Missoula Urban Demonstration Project (MUD)
Tools and Skills for Sustainable Living
Situated at the base of the mountains in western Montana, Missoula is a city of nearly 75,000 people. Despite the population of Missoula growing by nearly 10 percent since 2010, the city still maintains a unique sense of community, one that is clearly conveyed through local nonprofits like the Missoula Urban Demonstration Project (MUD).
“MUD started as a group of neighbors who came together to work on living more sustainably,” explains Executive Director, Casey Valencia.
MUD is a tool library, demonstration site, and skill-sharing hub rolled into one. Since 1981, MUD has worked toward the vision of a world in which tools and skills are shared for the betterment of their community and the planet.
ORG In Action Spotlight: MUD Project
Since 1981, MUD’s workshops have provided Missoulians with hands-on experiences in self-reliance. Their workshops teach topics that help you live lighter on the land and lighter on your budget.
Today, MUD has four key components at its core – the tool library, sustainable living workshops, their demonstration site and projects. All four components are designed to make creating a more sustainable community accessible and attainable for everyone regardless of their socioeconomic status or skill level.
With over 3,000 tools available, MUD’s tool library is one of the many ways they are contributing to a more sustainable society. Once someone signs up for a MUD membership, they gain access to the full tool library, consisting of everyday tools and equipment, to assist in their home projects. MUD’s theory is that these tools should be a resource to everyone in the community and have a life after the completion of one project. By offering members this resource they are also making it more accessible for people that may not be able to afford to purchase their own tools, to undertake projects that could improve their way of life. The tool library also serves as one of the main ways people throughout the community engage with MUD. They regularly reach out to partners, businesses, and individuals in the community that may have old tools they aren’t using or ones that need refurbishing to donate to MUD. They will take these tools, and do any repairs necessary to give them another life.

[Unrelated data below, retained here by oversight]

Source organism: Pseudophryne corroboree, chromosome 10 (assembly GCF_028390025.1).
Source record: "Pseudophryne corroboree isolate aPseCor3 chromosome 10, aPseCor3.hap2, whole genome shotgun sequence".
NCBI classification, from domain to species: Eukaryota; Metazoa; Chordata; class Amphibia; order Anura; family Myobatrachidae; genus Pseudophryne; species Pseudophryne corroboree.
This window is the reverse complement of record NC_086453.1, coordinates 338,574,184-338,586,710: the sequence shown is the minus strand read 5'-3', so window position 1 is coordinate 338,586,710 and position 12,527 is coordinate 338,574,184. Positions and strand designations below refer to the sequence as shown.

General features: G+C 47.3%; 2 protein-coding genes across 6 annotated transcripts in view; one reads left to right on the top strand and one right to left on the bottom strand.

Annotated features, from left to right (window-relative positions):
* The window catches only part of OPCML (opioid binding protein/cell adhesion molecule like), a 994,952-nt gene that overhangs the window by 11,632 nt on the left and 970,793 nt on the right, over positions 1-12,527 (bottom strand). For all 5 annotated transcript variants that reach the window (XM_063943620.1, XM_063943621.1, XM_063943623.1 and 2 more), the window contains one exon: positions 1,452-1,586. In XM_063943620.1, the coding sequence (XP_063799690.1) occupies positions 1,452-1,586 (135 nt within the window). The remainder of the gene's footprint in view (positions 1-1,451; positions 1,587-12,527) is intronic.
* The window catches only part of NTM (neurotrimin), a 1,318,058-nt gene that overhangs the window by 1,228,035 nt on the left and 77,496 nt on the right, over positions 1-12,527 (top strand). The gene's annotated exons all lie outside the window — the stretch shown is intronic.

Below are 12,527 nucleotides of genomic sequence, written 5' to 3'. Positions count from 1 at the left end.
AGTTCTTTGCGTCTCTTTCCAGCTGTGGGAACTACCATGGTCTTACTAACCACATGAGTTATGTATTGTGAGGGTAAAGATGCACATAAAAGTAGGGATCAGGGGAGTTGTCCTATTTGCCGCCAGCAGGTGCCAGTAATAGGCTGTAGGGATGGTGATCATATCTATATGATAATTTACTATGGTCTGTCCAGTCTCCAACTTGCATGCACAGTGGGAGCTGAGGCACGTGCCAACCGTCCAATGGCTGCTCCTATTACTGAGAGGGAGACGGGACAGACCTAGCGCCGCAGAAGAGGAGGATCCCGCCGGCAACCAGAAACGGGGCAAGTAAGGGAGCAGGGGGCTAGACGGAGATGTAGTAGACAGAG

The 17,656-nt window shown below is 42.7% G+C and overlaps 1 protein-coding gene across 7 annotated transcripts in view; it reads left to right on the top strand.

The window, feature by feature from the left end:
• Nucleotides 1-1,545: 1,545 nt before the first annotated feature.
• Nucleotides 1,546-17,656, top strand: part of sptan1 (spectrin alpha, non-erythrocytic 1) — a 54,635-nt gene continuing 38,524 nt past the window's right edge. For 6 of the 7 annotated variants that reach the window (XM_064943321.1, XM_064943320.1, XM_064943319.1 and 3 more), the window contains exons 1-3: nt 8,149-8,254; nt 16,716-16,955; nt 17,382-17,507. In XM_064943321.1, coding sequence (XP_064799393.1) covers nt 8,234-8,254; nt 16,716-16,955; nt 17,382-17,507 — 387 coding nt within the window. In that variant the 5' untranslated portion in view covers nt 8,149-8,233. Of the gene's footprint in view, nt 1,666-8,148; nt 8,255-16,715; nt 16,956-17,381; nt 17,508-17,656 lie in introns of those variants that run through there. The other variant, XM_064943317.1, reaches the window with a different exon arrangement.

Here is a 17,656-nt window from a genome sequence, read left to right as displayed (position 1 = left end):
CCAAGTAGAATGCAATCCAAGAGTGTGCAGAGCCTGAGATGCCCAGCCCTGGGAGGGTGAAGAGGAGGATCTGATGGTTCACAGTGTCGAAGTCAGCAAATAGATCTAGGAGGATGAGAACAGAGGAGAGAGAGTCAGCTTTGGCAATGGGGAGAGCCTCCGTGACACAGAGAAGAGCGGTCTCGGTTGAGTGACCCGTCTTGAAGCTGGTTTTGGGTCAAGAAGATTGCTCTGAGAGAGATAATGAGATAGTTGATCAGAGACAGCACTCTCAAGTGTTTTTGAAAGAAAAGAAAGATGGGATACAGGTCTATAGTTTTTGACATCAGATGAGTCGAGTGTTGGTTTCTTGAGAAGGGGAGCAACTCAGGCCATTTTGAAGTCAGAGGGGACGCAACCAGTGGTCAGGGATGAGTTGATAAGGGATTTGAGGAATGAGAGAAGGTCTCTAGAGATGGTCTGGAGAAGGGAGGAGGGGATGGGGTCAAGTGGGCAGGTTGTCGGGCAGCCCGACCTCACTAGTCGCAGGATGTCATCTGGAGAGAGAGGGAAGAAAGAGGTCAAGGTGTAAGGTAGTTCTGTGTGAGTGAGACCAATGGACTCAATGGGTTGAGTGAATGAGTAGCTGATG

But MUD goes beyond offering their community access to these tools, they are also committed to providing the training needed to put these tools to good use. They do this through a series of workshops, such as carpentry, beer making, and auto-mechanics. One of the most successful workshop series has been their women led workshops. In these workshops, MUD members of all levels can learn from experts in these fields and get valuable hands-on experience. Often, these workshops are a direct response to the training that individuals from their community are asking for.
MUD also knows that the best way to teach those within their community what a sustainable lifestyle looks like is to lead by example. Located off of Wyoming Street in Missoula, their grounds are made up of refurbished shipping containers, which are home to their offices and tool library. They run off of solar energy and have even advised others around Missoula and beyond how to repurpose similar containers for offices and housing. Their grounds are also home to a thriving urban garden and glass aggregate pathways that come directly from recycled glass in Missoula.
While MUD puts an emphasis on connecting with their local community and needs, they don’t stop there. They know there is a need and demand for tool libraries and organizations like theirs across the U.S. and beyond. Because of their website and the impact they are having, individuals come to MUD to learn about how they can adopt this model in their own backyard, and MUD is happy to lend a helping hand.
“Every community should have an organization like MUD.” says MUD member Anita Huslin.
Learn more at https://mudproject.org/.